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Individual Accountability in Cooperative Learning

A Masters Level cooperative learning project about individual accountability.

Rachelle LaGree

on 1 July 2013

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Transcript of Individual Accountability in Cooperative Learning

Individual Accountability in Cooperative Learning
Promoting Individual Accountability
Keep group size small. (less than 4)
Evaluate individually
Random oral tests asking each student to present his or her group's work to the teacher (in front of group or class).
Observe and record the frequency that each member contributes to the group's work.
Color code contributions
Process individual contributions to
initial team decisions
Assign a checker to each group. Responsible for asking group members to explain the reasoning and rationale underlying group answers
Have students teach what they learned to someone else
Assign roles, especially gatekeeper (Green, 2013)
Conclusion & Reflection

What is Cooperative Learning?
Students Working Together to Reach Shared Goals
Have You Ever...
Implemented a group project....effectively?
Been a part of a cooperative learning experience?
Badenhorst, Maryna, TeachertubeMS

Foundation, (2006). Retrieved from http://www.foundationcoalition.org/home/keycomponents/collaborative_learning.html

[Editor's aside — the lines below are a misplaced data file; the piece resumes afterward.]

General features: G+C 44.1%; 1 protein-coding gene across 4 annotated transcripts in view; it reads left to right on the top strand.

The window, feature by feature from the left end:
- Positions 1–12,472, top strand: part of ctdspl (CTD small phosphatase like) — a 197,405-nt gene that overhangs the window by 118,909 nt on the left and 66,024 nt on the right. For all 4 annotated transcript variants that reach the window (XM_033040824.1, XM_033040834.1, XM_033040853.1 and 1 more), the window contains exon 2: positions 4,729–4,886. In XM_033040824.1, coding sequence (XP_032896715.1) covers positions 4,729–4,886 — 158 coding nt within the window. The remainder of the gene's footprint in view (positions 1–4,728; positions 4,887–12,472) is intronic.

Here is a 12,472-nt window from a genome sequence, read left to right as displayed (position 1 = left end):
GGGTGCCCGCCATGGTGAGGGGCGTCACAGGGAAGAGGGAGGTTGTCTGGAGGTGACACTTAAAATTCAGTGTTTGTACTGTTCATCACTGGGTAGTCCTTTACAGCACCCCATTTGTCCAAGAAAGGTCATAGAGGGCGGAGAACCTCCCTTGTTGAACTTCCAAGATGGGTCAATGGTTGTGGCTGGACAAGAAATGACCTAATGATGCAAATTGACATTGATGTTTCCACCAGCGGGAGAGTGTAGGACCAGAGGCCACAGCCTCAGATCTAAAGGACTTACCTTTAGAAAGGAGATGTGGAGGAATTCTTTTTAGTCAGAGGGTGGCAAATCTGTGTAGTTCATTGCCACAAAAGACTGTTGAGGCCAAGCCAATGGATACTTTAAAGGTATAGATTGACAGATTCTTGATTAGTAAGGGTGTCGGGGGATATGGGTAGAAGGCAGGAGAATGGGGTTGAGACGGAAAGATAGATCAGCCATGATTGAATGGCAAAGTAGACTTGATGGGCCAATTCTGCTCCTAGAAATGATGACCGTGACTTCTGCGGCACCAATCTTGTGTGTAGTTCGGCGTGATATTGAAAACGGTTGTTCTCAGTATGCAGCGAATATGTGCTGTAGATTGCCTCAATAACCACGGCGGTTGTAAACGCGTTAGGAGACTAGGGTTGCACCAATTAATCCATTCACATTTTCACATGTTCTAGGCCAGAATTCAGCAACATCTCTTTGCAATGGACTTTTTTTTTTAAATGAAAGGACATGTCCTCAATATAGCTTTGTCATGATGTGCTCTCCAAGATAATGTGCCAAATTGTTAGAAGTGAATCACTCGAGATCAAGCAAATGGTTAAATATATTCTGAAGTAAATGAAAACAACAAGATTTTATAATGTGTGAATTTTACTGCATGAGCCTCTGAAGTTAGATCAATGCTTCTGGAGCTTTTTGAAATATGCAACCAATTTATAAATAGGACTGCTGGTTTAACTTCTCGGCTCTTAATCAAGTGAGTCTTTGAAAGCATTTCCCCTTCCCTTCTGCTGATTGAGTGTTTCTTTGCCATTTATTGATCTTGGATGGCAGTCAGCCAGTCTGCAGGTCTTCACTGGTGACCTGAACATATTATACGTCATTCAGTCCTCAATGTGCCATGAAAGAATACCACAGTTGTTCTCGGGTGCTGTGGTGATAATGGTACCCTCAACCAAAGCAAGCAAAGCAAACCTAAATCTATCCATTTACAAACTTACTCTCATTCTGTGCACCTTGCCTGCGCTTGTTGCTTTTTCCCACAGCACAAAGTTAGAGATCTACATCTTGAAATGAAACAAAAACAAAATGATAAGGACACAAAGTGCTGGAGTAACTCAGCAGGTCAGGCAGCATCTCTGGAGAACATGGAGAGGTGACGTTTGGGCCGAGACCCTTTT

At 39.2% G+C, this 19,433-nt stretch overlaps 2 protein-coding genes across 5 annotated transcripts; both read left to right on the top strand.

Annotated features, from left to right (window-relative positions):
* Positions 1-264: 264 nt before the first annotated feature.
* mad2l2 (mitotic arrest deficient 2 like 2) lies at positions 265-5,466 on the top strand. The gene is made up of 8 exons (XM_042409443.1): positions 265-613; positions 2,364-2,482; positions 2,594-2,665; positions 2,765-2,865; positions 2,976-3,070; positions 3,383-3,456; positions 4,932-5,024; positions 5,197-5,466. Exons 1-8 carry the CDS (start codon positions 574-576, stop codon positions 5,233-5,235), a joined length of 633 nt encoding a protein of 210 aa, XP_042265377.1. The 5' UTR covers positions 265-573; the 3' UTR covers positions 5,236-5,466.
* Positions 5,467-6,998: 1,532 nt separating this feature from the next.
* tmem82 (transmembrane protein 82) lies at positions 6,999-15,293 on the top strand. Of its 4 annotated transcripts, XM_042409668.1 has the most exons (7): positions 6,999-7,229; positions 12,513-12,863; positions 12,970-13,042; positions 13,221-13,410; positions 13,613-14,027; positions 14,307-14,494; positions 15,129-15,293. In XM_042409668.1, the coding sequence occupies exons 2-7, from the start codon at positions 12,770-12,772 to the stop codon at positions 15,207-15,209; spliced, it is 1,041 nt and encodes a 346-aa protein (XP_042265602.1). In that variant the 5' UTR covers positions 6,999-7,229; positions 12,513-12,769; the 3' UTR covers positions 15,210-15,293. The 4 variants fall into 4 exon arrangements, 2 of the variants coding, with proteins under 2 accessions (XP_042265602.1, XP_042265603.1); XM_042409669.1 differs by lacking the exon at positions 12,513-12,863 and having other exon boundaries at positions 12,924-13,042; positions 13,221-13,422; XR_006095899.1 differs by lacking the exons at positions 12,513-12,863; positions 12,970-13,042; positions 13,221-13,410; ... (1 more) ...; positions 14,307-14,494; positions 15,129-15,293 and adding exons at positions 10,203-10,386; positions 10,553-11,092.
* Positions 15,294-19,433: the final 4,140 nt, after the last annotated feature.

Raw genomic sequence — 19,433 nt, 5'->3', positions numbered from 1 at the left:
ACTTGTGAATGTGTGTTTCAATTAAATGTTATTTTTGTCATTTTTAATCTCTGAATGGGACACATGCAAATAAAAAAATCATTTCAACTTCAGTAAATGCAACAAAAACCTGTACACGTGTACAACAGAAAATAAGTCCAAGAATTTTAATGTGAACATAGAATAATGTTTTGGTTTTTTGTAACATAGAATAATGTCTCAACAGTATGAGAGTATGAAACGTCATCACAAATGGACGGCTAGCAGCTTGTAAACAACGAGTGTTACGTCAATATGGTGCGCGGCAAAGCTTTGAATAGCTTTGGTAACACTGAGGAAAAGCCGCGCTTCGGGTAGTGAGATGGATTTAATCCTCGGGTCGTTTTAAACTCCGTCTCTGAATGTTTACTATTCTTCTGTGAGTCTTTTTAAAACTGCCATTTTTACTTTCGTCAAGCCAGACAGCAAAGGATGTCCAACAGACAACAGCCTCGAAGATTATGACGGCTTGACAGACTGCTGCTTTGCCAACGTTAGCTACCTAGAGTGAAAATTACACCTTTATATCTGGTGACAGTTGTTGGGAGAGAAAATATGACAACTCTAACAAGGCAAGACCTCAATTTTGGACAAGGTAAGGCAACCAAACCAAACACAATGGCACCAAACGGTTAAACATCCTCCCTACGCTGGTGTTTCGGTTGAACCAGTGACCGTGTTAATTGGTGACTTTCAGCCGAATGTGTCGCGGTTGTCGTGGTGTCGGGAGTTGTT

Froyd. J. (2013). Positive Interdependence, Individual Accountability, Promotive Interaction:
Three Pillars of Cooperative Learning. Retrieved June 25, 2013, from The Foundation Coalition, http://www.foundationcoalition.org/publications/brochures/acl_piiapi.pdf

Johnson, D. W., & Johnson, R. T. (1999) What Makes Cooperative Learning Work. JALT Applied Materials.

Kagan, S. (2005)There is No “I” in Team – Or Is There? San Clemente, CA: Kagan Publishing. Retrieved June 18, 2013 from Kagan Online Magazine, www.KaganOnline.com

Miller, John G. (2013). Personal Accountability: What makes training work! Retrieved June 18, 2013 from http://qbq.com/personal-accountabililtiy-what-makes-training-work/

Green, Kathy (2013).Explanataion of the 5 Basic Elements of Cooperative Learning Retrieved from http://cooperativelearning.nuvvo.com/lesson/216-5-basic-elements-of-cooperative-learning